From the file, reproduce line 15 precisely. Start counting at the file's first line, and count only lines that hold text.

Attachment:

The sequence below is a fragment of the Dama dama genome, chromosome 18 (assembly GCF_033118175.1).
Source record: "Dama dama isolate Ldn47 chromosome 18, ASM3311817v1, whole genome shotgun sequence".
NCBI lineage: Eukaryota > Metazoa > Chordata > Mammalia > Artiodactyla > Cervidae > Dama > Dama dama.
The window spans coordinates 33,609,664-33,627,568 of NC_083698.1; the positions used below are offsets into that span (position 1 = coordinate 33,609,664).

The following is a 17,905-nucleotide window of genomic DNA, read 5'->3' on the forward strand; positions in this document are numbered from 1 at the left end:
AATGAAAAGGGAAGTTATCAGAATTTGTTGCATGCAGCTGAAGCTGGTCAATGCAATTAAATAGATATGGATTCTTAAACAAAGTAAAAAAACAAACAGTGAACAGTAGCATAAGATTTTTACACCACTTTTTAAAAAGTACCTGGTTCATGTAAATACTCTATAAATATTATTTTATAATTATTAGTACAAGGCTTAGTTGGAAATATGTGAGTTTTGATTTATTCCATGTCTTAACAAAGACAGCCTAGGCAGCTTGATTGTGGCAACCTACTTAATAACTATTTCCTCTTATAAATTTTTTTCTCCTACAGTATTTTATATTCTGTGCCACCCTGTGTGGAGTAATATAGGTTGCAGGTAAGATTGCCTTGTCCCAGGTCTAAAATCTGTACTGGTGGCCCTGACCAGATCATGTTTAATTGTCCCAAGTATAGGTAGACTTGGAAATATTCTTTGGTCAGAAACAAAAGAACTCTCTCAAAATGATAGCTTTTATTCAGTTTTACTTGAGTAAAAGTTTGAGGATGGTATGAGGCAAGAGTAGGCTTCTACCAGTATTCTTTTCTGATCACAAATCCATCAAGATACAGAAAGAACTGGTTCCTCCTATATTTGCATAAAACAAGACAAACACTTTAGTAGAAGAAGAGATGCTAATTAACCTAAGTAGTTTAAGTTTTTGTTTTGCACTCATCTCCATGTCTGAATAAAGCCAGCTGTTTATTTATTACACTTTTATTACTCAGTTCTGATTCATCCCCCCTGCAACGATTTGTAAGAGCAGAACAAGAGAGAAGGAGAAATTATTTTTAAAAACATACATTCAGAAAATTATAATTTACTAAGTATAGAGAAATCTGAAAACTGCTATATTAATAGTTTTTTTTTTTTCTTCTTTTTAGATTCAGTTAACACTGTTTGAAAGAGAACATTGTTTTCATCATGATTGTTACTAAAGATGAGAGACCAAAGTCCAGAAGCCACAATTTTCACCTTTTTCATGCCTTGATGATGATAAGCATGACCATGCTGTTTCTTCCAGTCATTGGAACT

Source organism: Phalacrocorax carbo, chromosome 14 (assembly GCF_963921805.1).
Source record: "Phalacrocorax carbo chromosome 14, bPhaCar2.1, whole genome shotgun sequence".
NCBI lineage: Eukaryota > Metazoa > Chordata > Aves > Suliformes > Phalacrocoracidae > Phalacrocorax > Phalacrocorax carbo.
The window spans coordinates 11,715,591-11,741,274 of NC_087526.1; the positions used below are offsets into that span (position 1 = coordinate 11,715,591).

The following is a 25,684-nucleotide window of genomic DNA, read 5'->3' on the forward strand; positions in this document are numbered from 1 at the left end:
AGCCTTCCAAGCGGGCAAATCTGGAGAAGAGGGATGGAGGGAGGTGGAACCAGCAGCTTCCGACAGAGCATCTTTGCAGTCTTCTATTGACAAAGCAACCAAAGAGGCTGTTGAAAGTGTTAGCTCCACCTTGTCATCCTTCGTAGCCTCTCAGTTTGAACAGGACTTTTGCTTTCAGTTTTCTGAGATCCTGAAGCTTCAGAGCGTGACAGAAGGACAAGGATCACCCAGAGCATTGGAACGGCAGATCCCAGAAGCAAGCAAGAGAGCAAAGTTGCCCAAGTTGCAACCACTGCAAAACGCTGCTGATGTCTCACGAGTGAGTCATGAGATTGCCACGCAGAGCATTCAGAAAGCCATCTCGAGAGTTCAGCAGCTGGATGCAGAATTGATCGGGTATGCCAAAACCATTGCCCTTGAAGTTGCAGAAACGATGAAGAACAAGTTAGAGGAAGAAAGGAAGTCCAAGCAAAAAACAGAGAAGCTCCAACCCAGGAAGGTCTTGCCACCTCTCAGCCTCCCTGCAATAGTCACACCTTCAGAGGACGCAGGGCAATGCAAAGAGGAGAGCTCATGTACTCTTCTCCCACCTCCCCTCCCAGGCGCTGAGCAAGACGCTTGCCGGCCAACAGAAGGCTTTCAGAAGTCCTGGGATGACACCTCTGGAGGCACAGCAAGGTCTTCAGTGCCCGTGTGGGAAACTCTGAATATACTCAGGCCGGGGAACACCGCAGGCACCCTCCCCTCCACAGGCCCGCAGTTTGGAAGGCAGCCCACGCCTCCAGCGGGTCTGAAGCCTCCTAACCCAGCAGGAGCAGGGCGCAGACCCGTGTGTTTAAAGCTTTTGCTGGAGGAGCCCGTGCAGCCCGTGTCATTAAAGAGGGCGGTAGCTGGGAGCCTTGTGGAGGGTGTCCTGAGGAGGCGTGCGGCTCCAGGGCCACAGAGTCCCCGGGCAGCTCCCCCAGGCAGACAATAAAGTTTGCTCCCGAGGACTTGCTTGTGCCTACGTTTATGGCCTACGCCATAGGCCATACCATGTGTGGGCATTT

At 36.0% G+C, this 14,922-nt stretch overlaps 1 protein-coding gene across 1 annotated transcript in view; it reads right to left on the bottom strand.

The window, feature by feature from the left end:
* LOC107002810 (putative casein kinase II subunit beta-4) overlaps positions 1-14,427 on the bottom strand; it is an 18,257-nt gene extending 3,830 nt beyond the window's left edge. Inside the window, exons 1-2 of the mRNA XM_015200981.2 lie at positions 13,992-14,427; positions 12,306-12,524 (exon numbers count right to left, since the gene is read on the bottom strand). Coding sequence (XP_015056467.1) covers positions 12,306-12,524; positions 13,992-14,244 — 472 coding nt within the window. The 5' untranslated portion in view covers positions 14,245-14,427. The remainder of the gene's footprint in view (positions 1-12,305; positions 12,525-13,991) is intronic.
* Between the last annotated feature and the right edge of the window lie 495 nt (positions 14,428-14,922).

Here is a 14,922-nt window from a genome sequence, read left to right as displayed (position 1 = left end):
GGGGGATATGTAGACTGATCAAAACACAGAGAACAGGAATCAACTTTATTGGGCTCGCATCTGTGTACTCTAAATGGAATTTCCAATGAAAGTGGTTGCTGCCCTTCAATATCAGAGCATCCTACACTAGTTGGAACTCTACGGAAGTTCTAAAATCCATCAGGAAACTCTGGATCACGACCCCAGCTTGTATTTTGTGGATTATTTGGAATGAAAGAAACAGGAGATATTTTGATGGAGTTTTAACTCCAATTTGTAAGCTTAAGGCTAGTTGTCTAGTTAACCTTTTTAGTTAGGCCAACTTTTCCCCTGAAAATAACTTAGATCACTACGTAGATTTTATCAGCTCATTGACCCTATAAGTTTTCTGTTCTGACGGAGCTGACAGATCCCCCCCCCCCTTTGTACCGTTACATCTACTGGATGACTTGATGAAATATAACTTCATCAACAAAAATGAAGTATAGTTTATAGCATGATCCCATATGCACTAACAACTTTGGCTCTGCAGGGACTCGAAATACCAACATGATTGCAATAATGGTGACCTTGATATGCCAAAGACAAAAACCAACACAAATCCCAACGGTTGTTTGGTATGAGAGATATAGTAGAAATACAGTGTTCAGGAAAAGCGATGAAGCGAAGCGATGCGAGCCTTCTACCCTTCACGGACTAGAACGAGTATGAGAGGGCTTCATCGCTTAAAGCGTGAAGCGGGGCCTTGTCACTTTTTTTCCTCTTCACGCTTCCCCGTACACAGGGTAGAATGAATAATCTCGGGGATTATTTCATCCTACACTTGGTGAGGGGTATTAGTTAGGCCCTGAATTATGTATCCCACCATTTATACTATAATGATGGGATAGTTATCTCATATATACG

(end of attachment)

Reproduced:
* LOC107002810 (putative casein kinase II subunit beta-4) overlaps positions 1-14,427 on the bottom strand; it is an 18,257-nt gene extending 3,830 nt beyond the window's left edge. Inside the window, exons 1-2 of the mRNA XM_015200981.2 lie at positions 13,992-14,427; positions 12,306-12,524 (exon numbers count right to left, since the gene is read on the bottom strand). Coding sequence (XP_015056467.1) covers positions 12,306-12,524; positions 13,992-14,244 — 472 coding nt within the window. The 5' untranslated portion in view covers positions 14,245-14,427. The remainder of the gene's footprint in view (positions 1-12,305; positions 12,525-13,991) is intronic.